Frankly, I waited a long time to buy Grim
Fandango because I was put off by the game box. The art on the box looks
so stylized and the game's vision so intensely personal as to seem almost
freakish. I mean, a game about skeletons? Still, I know of gamers who
think that Grim is the Last Great adventure game -- plus Grim has
consistently placed near the top on the GameBoomers annual Twisty Lists.
As it turns out, judging this game by its box was a mistake. The Land of
the Dead is actually a fascinating, wondrously surprising and beautiful
place. Grim Fandango pulls the gamer into one of the most compelling,
unusual and creative worlds in gaming. It has a terrific story, subtle
humor (well, subtle except for Glottis), vividly colorful graphics, lively
music and exceptional voice acting. Somehow the game designers have
managed to make the skeletal characters believable and full of
personality. I found myself caring more for the characters here than I
ever would have expected.
Grim Fandango follows the exploits of Manny Calavera, who has a highly
specialized, though low-tech job in the Land of the Dead. Manny is a Grim
Reaper. He "reaps" dead souls, and then tries to sell them the best
equipment they can afford for making their way to the legendary Ninth
Underworld. Manny is stuck in this job in order to pay off a mysterious
unnamed debt he somehow incurred in his past life.
There are strange goings-on in this world. Manny stumbles across a
conspiracy, comes close to being sprouted (a second, more final form of
death), joins a revolutionary organization by default, and sets off on a
long journey in search of a beautiful female client who just might be the
means of his salvation.
The puzzles in Grim are fun, but tough. They are intricately woven into
the narrative (in places they ARE the narrative). Many of the puzzles are
made up of multiple steps requiring actions in several different game
locations. The puzzles (though very different in type) remind me of the
complexity of the puzzles in "Riven". You accomplish seemingly obscure
things in Grim that you later realize have had an important affect on the
plot. (In "Riven" you enable obscure mechanical devices that you later
realize have affected some distant but important part of the gameworld).
The bad news -- this game is entirely keyboard-driven. Grim Fandango was
my fourth keyboard graphic adventure. By now I should be used to the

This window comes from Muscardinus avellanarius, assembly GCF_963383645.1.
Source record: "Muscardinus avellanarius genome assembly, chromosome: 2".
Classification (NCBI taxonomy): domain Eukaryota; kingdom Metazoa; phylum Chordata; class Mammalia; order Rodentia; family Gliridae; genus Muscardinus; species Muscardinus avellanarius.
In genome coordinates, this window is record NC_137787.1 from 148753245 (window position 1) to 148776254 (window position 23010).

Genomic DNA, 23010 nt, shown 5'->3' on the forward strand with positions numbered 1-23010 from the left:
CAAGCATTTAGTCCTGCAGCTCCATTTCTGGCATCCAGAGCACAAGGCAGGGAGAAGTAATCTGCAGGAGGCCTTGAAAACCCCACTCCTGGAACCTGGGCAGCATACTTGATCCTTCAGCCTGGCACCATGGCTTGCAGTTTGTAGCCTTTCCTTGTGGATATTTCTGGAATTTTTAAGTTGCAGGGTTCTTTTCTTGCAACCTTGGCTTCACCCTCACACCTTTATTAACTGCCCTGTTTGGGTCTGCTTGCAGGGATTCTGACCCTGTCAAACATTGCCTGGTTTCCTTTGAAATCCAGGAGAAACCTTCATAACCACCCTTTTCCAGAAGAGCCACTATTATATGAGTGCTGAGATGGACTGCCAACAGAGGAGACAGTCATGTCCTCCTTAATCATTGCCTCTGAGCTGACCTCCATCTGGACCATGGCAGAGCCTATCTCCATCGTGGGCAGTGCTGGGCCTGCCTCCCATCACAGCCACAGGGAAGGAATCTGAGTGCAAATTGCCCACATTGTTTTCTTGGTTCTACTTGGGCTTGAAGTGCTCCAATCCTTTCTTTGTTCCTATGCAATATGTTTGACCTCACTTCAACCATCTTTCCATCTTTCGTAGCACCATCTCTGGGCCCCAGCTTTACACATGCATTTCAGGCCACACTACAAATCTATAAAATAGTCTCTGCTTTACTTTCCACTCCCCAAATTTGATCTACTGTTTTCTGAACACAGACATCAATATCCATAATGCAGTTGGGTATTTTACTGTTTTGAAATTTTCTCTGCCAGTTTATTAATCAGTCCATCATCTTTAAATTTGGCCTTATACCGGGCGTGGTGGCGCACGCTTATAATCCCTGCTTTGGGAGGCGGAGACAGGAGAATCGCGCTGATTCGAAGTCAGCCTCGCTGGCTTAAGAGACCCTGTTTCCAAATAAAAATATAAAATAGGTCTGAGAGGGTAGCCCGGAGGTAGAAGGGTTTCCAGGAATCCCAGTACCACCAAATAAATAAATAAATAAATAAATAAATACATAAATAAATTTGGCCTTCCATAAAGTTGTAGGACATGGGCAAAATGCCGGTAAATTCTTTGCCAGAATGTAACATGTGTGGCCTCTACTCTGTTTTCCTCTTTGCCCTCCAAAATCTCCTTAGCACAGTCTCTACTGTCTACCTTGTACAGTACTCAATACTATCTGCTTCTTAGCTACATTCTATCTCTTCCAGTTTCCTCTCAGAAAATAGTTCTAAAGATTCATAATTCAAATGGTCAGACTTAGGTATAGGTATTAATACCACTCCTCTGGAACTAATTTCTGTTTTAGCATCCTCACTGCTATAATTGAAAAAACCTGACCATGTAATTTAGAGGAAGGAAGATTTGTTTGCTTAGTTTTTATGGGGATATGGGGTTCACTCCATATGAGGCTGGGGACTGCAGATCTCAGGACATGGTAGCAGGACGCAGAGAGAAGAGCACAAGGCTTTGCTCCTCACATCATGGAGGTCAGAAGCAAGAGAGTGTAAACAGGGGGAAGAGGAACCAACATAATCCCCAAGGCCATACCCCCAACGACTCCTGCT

keyboard as an input device, and I AM better at it than when I started.
However, using the arrow keys in Grim Fandango is still a frustrating
Hotspots in this game are signified by Manny's head movements. He looks up
or down to show that you can interact with a particular object or person.
This works most of the time, but is needlessly frustrating when Manny is
at a distance (did his tiny head move there, or not?) or when the hotspots
are close together (you miss that he looked down because half-a-step
before he looked up). "Escape from Monkey Island" (EMI) greatly improves
this style of interface because as the main character encounters a
hotspot, the name of the item flashes across the screen. In EMI, it was
much easier to see that certain areas contained closely-packed hotspots
because you could watch for changes in the on-screen text.
The inventory system in Grim can be quite clumsy. This is especially
problematic during timed puzzles which require the player to get exactly
the right inventory item and use it quickly. There are several ways to
access inventory in the game. The only easy way, which I discovered after
playing about halfway through the game, is to hit the "I" key and then
scroll quickly through the items using the right and left arrow keys.
In every keyboard game I've played, the character you are attempting to
control has a tendency to bounce off unseen barriers and head in the wrong
direction. This was less of a problem in Grim than in EMI or "Odyssey: The
Search for Ulysses" (perhaps because most of the barriers in Grim were
pretty obvious). Still, there were pathways in the game that I repeated
endlessly because I had sent Manny just a little too far to the left or a
little too far to the right, and then I had to retrieve him and try again.
After awhile, I limited my exploration in certain locations because the to
and fro-ing was such a pain in the neck (of course this meant that I
sometimes missed things).
You will not find any mazes or sliding tile puzzles in this game.
There is a patch that I would recommend applying before you start the
game. I only used it when I realized (after multiple attempts) that a
certain timed puzzle was physically impossible (this will most likely be a
problem if you have a fast CPU -- not that my CPU is terribly fast, but I
guess it's fast enough).
If possible, avoid playing Grim Fandango on a new super-fast CD ROM drive.
Level load times were quick on my 40x drive, but the in-game videos were
jerky and the sound in the videos stuttered. My slower CD/RW drive had
much longer load times, but the videos played smoothly. Since the
animations/videos in the game are superb, it's worth the long load times
in order to enjoy the videos fully.
So is Grim Fandango the Last Greatest adventure game? No, but it does have
that rare magic that keeps you up, gaming late into the night because
you're dying to know what will happen next. It's one of the few adventures
that left me with a terrible feeling of emptiness once it was completed.
Never has something so Grim given me so many hours of pleasure.
Final Grade :
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